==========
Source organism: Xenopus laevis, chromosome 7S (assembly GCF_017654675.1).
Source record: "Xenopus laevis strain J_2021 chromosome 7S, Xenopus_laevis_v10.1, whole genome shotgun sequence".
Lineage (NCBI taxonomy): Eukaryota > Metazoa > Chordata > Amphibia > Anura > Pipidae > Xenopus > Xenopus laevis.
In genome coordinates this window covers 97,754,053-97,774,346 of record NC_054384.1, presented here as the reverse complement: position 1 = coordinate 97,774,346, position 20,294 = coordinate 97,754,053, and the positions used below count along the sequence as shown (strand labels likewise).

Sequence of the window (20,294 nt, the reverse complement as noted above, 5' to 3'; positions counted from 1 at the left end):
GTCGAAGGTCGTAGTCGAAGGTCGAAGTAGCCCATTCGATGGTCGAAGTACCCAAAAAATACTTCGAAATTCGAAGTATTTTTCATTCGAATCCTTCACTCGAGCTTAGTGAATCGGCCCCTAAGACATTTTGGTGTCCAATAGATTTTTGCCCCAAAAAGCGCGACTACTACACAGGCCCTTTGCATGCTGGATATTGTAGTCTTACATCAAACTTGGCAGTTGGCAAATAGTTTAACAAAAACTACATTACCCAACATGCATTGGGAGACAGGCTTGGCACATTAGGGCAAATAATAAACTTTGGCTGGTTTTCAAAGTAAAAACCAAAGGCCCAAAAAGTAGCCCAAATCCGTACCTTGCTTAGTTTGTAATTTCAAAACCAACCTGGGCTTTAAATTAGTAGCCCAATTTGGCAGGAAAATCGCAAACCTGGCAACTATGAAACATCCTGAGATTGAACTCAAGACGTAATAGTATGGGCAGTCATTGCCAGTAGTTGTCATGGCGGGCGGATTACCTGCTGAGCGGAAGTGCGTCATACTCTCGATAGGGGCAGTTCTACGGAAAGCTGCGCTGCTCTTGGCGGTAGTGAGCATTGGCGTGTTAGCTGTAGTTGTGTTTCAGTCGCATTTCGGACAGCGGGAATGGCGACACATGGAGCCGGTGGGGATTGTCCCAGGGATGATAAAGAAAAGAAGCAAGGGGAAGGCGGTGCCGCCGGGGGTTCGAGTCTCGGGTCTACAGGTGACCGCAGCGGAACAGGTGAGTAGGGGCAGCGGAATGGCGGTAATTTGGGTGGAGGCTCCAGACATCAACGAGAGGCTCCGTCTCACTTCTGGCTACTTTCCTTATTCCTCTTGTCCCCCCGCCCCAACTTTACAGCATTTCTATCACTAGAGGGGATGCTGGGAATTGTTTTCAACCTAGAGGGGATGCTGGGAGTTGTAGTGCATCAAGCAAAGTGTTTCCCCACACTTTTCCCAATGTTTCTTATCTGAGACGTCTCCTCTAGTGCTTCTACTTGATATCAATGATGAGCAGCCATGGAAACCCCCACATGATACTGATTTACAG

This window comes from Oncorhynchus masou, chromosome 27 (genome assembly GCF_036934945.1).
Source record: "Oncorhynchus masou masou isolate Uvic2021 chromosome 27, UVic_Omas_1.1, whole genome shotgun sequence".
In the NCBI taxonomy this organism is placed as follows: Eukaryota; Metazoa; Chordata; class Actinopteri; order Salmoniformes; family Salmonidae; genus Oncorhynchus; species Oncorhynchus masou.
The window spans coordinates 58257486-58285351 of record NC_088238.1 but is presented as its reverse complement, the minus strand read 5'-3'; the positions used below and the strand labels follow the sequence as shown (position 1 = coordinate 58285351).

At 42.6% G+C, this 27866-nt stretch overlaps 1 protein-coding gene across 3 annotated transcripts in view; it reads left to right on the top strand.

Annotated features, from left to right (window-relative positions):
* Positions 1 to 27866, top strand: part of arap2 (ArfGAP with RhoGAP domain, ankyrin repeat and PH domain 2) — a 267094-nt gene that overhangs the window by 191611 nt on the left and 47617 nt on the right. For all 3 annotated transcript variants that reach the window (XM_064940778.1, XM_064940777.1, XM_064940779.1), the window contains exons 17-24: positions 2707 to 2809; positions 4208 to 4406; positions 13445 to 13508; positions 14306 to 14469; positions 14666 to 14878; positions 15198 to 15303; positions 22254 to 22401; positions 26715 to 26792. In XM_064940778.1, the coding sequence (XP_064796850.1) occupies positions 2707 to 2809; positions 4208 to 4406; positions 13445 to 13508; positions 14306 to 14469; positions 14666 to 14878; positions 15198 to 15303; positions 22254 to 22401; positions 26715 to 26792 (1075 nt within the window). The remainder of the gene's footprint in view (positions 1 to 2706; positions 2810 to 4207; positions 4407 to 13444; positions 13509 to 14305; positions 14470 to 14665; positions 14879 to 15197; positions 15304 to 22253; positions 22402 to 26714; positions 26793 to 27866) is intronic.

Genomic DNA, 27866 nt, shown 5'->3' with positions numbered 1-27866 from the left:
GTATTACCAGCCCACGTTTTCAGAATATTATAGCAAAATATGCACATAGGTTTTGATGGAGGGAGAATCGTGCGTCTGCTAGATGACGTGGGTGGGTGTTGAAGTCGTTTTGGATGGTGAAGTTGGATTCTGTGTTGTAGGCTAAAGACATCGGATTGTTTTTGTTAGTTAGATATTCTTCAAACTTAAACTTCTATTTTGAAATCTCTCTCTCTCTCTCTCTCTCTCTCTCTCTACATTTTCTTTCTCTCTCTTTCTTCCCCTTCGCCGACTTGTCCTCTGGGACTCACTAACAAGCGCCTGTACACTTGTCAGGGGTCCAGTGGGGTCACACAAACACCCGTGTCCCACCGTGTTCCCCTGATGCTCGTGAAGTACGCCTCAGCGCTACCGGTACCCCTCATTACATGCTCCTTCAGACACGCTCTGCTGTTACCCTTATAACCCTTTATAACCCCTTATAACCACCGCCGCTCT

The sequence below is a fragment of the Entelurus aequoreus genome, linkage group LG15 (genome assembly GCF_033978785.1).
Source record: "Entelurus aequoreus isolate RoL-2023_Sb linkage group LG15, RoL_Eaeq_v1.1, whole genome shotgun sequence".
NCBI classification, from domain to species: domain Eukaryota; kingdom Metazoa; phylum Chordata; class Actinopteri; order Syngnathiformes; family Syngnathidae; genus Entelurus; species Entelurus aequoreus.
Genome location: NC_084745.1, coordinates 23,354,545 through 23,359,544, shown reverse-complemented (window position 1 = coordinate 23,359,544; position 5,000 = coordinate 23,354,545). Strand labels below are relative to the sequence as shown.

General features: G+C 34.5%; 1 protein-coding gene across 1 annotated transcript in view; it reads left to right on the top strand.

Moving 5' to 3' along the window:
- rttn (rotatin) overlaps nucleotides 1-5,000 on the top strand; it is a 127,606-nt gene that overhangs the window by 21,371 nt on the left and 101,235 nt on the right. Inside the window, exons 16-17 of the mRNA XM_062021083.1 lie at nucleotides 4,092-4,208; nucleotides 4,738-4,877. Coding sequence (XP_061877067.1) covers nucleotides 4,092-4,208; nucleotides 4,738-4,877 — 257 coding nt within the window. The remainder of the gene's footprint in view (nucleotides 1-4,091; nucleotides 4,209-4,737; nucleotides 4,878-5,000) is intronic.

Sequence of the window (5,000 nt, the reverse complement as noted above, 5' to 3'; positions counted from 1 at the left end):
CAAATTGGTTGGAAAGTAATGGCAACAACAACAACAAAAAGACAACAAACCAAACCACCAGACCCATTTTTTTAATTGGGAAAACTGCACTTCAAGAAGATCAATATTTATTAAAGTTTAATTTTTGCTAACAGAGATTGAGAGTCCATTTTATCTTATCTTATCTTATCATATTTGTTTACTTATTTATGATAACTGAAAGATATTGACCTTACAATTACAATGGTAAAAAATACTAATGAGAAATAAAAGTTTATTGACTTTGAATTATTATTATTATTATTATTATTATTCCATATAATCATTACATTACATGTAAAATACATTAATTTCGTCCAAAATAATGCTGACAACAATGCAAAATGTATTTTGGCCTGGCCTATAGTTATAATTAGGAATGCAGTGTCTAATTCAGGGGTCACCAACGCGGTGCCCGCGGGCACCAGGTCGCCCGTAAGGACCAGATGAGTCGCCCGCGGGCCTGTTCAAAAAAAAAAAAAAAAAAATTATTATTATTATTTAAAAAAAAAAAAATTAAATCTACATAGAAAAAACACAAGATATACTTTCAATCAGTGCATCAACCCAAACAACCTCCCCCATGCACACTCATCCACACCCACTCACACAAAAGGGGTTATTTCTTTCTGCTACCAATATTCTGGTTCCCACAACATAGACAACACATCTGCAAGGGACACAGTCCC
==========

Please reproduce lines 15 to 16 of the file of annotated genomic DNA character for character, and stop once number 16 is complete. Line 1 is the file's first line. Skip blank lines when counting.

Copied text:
GTATTACCAGCCCACGTTTTCAGAATATTATAGCAAAATATGCACATAGGTTTTGATGGAGGGAGAATCGTGCGTCTGCTAGATGACGTGGGTGGGTGTTGAAGTCGTTTTGGATGGTGAAGTTGGATTCTGTGTTGTAGGCTAAAGACATCGGATTGTTTTTGTTAGTTAGATATTCTTCAAACTTAAACTTCTATTTTGAAATCTCTCTCTCTCTCTCTCTCTCTCTCTCTCTACATTTTCTTTCTCTCTCTTTCTTCCCCTTCGCCGACTTGTCCTCTGGGACTCACTAACAAGCGCCTGTACACTTGTCAGGGGTCCAGTGGGGTCACACAAACACCCGTGTCCCACCGTGTTCCCCTGATGCTCGTGAAGTACGCCTCAGCGCTACCGGTACCCCTCATTACATGCTCCTTCAGACACGCTCTGCTGTTACCCTTATAACCCTTTATAACCCCTTATAACCACCGCCGCTCT

The sequence below is a fragment of the Entelurus aequoreus genome, linkage group LG15 (genome assembly GCF_033978785.1).